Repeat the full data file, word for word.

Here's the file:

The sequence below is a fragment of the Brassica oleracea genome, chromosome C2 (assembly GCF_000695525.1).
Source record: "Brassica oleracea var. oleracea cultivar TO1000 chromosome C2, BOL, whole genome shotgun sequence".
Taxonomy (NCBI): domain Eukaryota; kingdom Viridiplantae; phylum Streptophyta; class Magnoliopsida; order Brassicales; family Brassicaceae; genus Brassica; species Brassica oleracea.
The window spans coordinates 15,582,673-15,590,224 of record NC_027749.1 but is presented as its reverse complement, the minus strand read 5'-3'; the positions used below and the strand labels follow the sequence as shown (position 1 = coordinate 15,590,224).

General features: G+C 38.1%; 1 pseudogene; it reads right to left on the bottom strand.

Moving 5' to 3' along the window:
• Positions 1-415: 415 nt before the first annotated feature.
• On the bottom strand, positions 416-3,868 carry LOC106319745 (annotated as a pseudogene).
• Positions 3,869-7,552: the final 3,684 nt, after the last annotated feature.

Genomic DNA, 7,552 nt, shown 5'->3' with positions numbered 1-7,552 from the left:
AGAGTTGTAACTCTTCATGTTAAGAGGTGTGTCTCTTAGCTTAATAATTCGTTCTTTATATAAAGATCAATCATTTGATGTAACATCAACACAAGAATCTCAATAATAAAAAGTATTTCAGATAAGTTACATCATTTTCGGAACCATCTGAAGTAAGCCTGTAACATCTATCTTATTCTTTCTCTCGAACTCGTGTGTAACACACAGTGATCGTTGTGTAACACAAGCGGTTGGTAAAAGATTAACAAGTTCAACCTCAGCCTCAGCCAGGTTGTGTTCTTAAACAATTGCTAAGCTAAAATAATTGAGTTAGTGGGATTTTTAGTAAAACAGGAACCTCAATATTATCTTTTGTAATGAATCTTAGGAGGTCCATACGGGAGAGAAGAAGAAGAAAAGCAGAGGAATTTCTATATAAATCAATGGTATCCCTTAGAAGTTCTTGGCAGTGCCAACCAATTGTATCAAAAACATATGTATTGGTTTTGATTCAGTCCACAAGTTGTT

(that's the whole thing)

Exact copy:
The sequence below is a fragment of the Brassica oleracea genome, chromosome C2 (assembly GCF_000695525.1).
Source record: "Brassica oleracea var. oleracea cultivar TO1000 chromosome C2, BOL, whole genome shotgun sequence".
Taxonomy (NCBI): domain Eukaryota; kingdom Viridiplantae; phylum Streptophyta; class Magnoliopsida; order Brassicales; family Brassicaceae; genus Brassica; species Brassica oleracea.
The window spans coordinates 15,582,673-15,590,224 of record NC_027749.1 but is presented as its reverse complement, the minus strand read 5'-3'; the positions used below and the strand labels follow the sequence as shown (position 1 = coordinate 15,590,224).

General features: G+C 38.1%; 1 pseudogene; it reads right to left on the bottom strand.

Moving 5' to 3' along the window:
• Positions 1-415: 415 nt before the first annotated feature.
• On the bottom strand, positions 416-3,868 carry LOC106319745 (annotated as a pseudogene).
• Positions 3,869-7,552: the final 3,684 nt, after the last annotated feature.

Genomic DNA, 7,552 nt, shown 5'->3' with positions numbered 1-7,552 from the left:
AGAGTTGTAACTCTTCATGTTAAGAGGTGTGTCTCTTAGCTTAATAATTCGTTCTTTATATAAAGATCAATCATTTGATGTAACATCAACACAAGAATCTCAATAATAAAAAGTATTTCAGATAAGTTACATCATTTTCGGAACCATCTGAAGTAAGCCTGTAACATCTATCTTATTCTTTCTCTCGAACTCGTGTGTAACACACAGTGATCGTTGTGTAACACAAGCGGTTGGTAAAAGATTAACAAGTTCAACCTCAGCCTCAGCCAGGTTGTGTTCTTAAACAATTGCTAAGCTAAAATAATTGAGTTAGTGGGATTTTTAGTAAAACAGGAACCTCAATATTATCTTTTGTAATGAATCTTAGGAGGTCCATACGGGAGAGAAGAAGAAGAAAAGCAGAGGAATTTCTATATAAATCAATGGTATCCCTTAGAAGTTCTTGGCAGTGCCAACCAATTGTATCAAAAACATATGTATTGGTTTTGATTCAGTCCACAAGTTGTT